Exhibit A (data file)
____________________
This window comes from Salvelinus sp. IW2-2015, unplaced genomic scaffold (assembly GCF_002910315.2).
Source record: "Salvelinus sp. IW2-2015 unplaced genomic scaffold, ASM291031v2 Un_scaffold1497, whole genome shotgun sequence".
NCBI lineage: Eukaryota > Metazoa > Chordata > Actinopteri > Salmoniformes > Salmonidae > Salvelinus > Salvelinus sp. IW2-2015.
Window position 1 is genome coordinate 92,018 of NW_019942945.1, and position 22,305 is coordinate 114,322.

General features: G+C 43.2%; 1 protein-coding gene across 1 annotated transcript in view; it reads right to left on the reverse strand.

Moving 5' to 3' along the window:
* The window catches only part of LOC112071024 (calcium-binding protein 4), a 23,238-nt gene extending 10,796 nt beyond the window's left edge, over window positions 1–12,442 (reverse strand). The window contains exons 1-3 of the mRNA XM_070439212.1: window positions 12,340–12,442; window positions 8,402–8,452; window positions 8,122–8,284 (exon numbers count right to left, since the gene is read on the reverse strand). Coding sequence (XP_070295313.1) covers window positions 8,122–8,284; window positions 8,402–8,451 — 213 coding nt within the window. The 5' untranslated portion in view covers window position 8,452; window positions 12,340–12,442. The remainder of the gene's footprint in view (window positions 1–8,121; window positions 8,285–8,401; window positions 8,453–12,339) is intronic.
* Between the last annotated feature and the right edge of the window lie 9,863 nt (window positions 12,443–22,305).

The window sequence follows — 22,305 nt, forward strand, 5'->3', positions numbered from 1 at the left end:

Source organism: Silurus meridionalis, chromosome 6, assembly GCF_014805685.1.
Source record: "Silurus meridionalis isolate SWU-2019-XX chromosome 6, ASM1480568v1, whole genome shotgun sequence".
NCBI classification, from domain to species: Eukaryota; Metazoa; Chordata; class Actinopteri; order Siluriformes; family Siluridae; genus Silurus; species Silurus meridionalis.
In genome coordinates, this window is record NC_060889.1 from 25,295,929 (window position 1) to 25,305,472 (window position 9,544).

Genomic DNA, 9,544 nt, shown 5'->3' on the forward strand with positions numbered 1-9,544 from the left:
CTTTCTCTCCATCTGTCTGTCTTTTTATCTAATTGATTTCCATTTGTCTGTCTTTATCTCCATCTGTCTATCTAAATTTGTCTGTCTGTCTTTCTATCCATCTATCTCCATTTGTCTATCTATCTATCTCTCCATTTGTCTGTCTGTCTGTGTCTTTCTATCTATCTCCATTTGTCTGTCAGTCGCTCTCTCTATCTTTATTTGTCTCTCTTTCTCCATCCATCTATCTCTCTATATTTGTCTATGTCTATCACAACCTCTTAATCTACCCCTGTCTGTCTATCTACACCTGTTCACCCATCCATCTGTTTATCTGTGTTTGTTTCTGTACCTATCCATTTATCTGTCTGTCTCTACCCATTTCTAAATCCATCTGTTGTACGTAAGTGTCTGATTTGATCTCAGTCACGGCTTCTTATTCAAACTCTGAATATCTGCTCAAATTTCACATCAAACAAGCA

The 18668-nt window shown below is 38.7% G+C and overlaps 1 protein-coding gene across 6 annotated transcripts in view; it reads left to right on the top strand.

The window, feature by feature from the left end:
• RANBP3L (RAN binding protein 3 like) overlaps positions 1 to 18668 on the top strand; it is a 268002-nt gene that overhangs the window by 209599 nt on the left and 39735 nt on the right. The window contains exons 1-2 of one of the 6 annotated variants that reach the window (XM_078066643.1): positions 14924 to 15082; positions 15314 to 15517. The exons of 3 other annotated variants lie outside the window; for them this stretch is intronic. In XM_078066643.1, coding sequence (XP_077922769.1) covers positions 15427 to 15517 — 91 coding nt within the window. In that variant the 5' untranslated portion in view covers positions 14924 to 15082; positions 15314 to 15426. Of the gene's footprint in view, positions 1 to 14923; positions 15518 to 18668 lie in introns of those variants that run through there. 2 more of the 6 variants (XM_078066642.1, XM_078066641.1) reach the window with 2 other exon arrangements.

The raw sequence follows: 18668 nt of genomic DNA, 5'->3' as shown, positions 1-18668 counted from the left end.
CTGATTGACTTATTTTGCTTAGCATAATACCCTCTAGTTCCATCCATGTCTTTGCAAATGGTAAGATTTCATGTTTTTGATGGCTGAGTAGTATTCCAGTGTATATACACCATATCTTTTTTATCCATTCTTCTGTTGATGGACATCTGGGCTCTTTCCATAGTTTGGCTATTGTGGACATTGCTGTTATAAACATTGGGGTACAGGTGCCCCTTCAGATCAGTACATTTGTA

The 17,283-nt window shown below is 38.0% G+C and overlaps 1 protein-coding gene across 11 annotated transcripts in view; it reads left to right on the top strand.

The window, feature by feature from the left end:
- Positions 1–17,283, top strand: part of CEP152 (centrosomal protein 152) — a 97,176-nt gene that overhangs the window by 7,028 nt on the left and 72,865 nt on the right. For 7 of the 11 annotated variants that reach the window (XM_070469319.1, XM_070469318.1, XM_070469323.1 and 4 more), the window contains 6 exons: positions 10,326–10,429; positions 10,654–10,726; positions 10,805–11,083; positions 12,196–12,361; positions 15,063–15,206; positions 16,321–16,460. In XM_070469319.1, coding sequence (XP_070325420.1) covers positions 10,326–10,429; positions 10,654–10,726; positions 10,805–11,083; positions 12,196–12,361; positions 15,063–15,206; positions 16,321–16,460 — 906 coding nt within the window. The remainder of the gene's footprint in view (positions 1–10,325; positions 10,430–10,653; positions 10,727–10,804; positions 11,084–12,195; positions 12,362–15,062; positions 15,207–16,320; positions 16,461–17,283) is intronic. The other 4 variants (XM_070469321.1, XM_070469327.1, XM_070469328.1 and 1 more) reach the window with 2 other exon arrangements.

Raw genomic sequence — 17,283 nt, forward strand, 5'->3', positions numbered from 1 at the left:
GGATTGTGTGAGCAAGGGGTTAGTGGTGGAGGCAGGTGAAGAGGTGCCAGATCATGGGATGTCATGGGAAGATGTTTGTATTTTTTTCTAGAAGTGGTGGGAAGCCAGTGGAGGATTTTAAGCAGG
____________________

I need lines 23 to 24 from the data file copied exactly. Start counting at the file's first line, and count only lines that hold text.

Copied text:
- Positions 1–17,283, top strand: part of CEP152 (centrosomal protein 152) — a 97,176-nt gene that overhangs the window by 7,028 nt on the left and 72,865 nt on the right. For 7 of the 11 annotated variants that reach the window (XM_070469319.1, XM_070469318.1, XM_070469323.1 and 4 more), the window contains 6 exons: positions 10,326–10,429; positions 10,654–10,726; positions 10,805–11,083; positions 12,196–12,361; positions 15,063–15,206; positions 16,321–16,460. In XM_070469319.1, coding sequence (XP_070325420.1) covers positions 10,326–10,429; positions 10,654–10,726; positions 10,805–11,083; positions 12,196–12,361; positions 15,063–15,206; positions 16,321–16,460 — 906 coding nt within the window. The remainder of the gene's footprint in view (positions 1–10,325; positions 10,430–10,653; positions 10,727–10,804; positions 11,084–12,195; positions 12,362–15,062; positions 15,207–16,320; positions 16,461–17,283) is intronic. The other 4 variants (XM_070469321.1, XM_070469327.1, XM_070469328.1 and 1 more) reach the window with 2 other exon arrangements.

Raw genomic sequence — 17,283 nt, forward strand, 5'->3', positions numbered from 1 at the left: